One really never knows what Life is going to throw at you . One never really knows what will cross your path in any given moment, or on any given day. What I am about to tell you is a true story. It really is …. This unique experience happened recently on my last camping trip in the forest nearby a couple of weeks ago….
My story begins on Tuesday, July 9th, when my friend Lynne and I set out on a 4-day and 4-night camping trip into a nearby watershed. Our camping location on Ash Creek is about 20 minutes outside of my tiny town in northeastern California. We arrived at our campsite late afternoon and set up our tents and other camp subsidies we would use for the next 4 days. I went out for some evening fishing, by myself, as I always do. I came back to camp at dusk….I staked the fish I caught in the cool evening stream, with the plan to clean it the next day. We went to bed….ending of our 1st day.
Day 2 – The next morning, I woke up and went to wash my face at the creek. During the night, something had removed my strung fish and placed it carefully on the grass. It was actually decorative to look at, no bite marks on it and it was still tethered to its string. Now, a raccoon or a skunk would have bitten it or even eaten the fish. But no, there were only scratch marks on the fish’s skin, not even deep enough to break through to the flesh. I asked Lynne if she had pulled my fish out and her reply was “No”. Hmmmm, peculiar. We sat in camp over a cuppa hot coffee and noticed the complete absence of birds. No birds, no critters, no nothing. We had camped out at the same spot last month. We saw and heard no critters at that time either. The Silence of the Forest was eerie to say the least. We pondered on potential reasons why, but came up with no answers. There were ample bugs for birds, and lots of fresh water…..
I headed out about 9am to fish, hoping the sunshine would make the fish hungry. I traveled upstream, alone as always, searching for some good ripples to put my line into. I was fishing in a remote spot…there was no access for someone to come in except by way of walking the stream. I caught one fish and was working on getting another for dinner when I heard voice(s) that sounded high pitch, kind of like a mother scolding a child. But, I was in a very remote area. “What would a mother with a child be doing out here?” I thought. I looked around, hearing the timbre of the voice, but I could not make out the words. Puzzled, I looked around carefully, and saw no one. I was located in a deep drainage surrounded by basalt boulders and talus slopes. There was absolutely no access from a road into the area. I returned to camp and told Lynne what I had heard. We continued on our day with no other incidents.
Day 3 – Lynne and I spend much of our day in silence, Listening. For hours, no kidding. It is simply something we do to hear and identify wildlife activity around us like birds on the wing, or a deer wandering in to take a drink. That morning a loud, trilling “chirp” was heard…. “What is THAT?” We both asked each other simultaneously. We both are avid birders, and can tell the difference between a warbler and a wren. Neither one of us could identify this call. The chirping was heard only once that morning, it was not repeated, and the rest of the day was uneventful.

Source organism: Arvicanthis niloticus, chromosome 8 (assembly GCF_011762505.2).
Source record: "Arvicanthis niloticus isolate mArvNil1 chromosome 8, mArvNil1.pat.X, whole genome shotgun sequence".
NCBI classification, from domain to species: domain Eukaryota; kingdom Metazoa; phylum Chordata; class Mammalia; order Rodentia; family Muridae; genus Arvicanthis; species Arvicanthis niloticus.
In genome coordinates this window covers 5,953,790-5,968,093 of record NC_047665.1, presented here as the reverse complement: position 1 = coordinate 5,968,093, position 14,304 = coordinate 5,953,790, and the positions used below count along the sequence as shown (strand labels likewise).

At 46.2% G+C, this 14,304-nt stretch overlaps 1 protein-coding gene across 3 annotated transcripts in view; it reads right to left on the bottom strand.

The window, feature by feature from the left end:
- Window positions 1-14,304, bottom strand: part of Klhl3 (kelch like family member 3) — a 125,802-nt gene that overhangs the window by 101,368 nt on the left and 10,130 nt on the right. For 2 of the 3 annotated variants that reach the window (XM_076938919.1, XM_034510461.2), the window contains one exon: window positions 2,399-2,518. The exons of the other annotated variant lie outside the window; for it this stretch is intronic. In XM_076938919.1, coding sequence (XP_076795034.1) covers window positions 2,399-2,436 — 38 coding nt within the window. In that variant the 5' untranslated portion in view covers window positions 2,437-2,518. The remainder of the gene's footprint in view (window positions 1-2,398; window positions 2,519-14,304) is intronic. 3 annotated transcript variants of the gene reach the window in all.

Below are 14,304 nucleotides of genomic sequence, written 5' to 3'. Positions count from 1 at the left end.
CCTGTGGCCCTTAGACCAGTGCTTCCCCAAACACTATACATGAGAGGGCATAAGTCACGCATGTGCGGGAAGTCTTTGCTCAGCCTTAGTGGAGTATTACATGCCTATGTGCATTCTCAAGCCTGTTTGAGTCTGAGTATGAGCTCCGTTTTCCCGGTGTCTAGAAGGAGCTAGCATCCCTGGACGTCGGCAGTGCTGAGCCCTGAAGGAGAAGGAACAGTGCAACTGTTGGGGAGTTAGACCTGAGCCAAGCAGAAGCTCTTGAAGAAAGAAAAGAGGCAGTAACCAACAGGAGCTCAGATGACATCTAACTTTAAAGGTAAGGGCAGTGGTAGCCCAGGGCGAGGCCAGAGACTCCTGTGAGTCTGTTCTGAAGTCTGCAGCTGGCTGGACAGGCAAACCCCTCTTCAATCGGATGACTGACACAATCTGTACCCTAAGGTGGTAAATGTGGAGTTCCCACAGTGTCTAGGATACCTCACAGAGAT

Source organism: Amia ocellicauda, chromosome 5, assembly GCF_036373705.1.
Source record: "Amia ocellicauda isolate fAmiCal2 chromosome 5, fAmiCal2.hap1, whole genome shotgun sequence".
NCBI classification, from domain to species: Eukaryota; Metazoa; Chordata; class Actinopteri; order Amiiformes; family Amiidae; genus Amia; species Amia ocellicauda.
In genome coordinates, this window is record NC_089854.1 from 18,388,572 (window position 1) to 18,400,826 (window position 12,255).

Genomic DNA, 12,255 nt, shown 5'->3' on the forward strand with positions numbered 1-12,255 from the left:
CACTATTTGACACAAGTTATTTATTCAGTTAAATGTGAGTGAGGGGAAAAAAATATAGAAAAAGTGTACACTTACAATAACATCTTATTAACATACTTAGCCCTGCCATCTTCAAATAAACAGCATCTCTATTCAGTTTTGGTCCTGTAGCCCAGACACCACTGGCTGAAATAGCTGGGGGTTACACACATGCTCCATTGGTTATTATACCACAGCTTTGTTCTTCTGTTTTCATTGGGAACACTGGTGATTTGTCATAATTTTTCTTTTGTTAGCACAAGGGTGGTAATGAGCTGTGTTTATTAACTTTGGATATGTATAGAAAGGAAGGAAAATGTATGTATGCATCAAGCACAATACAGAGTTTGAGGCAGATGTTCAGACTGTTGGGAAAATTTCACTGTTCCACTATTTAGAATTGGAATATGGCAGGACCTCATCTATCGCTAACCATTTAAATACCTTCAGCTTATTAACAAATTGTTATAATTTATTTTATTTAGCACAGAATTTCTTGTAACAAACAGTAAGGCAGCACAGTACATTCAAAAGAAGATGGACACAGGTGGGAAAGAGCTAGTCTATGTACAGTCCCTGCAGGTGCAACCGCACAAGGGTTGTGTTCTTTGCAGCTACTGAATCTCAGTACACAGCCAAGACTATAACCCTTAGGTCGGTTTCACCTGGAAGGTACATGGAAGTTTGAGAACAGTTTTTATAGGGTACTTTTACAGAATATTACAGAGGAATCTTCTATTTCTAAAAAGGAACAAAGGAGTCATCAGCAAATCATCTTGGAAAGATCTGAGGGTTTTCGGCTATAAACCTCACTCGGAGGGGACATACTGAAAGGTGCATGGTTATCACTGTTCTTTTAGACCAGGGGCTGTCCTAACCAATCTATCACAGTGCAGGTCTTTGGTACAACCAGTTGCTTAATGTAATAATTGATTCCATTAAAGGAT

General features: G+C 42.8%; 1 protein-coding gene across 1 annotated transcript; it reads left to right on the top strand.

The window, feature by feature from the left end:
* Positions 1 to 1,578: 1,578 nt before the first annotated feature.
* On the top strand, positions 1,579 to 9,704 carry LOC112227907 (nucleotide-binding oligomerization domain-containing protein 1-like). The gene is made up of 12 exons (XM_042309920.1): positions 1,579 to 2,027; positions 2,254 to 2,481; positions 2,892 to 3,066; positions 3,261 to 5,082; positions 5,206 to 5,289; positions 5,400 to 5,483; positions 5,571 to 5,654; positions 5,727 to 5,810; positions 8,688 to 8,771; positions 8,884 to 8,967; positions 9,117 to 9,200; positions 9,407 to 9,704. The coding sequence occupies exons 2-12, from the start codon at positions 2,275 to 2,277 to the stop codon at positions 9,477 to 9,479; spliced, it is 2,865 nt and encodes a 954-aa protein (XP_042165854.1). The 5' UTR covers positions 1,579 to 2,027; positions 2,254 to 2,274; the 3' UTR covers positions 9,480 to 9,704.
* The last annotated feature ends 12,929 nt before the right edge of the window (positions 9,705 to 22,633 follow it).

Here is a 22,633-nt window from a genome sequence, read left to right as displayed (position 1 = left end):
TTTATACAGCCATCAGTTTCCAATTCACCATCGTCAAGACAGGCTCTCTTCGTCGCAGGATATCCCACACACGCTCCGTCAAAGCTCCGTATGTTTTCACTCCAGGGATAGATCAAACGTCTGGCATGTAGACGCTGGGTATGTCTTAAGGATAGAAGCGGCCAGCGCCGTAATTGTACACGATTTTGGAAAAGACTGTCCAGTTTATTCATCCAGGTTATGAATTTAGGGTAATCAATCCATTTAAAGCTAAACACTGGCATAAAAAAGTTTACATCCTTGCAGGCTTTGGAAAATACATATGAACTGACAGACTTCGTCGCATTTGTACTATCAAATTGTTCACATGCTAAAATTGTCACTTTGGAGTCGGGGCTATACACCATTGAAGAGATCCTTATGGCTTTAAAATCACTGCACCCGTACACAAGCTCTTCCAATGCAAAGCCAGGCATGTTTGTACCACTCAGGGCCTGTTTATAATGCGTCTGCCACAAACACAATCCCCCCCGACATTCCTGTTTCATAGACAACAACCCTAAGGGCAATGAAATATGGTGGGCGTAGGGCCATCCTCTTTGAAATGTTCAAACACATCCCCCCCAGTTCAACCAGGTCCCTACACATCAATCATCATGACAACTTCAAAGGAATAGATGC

Day 4 – Morning began early with hot coffee and our usual practice of Listening. No birds heard, but we observed a female white-headed woodpecker feeding her male juvenile seeds in the mountain mahogany. At about 11:15am, we heard what sounded like a hammer hitting a hollow tree. … “Thump, thump, thump…..thump!”. We turned ourselves to face the sound, “Thump, thump-thump.”
Lynne surmised that “There must be someone up there building a fence.” I told her that there was no road access way up on that ridge, it didn’t make sense, perhaps it was a pileated woodpecker. We walked up out of our camp with binoculars and stood at the bottom of the slope listening. This drumming went on for a period of 15 minutes. No particular pattern, but consistent. When we turned away and returned to camp, the drumming stopped.
After returning home, I went dumpster diving on the internet to try to find out WHAT would or could make that kind of sound in a forest. I looked at chipmunk, woodpeckers, bear, raccoon….the list was huge. I DID find a couple of MP3 recordings that matched the drumming we heard perfectly. I sent the recordings to Lynne and asked her if they sounded anything like the drumming we heard. She replied ” Damn it Barbara, they sound EXACTLY like what we were listening to!”. She asked me the name of the animal who could make such a drumming sound, and I told her, “It’s a Sasquatch”.
As strange and incomprehensible as it may seem, we had been in the presence of a Bigfoot, as they are called down here….. It spoke to me directly one day, whistled to us the next, and drummed to us the third day. The creature may have been warning us, warning others of its kind about our presence, or just interacting with us. We will never know. We were simply curious and felt no fear about the interactions. We had no idea we were being visited by such an elusive creature. Information from the Northwest Bigfoot database showed that earlier reports of sightings and vocal calls had been reported in nearby watersheds almost 20 years ago.
So, my question is: What Medicine lies in such an encounter? It spoke to me when I was alone. Both of us received its call and drumming….. hmmmm. I am still not afraid, but stand in wonder at it all. And yes, I will continue to camp in that watershed.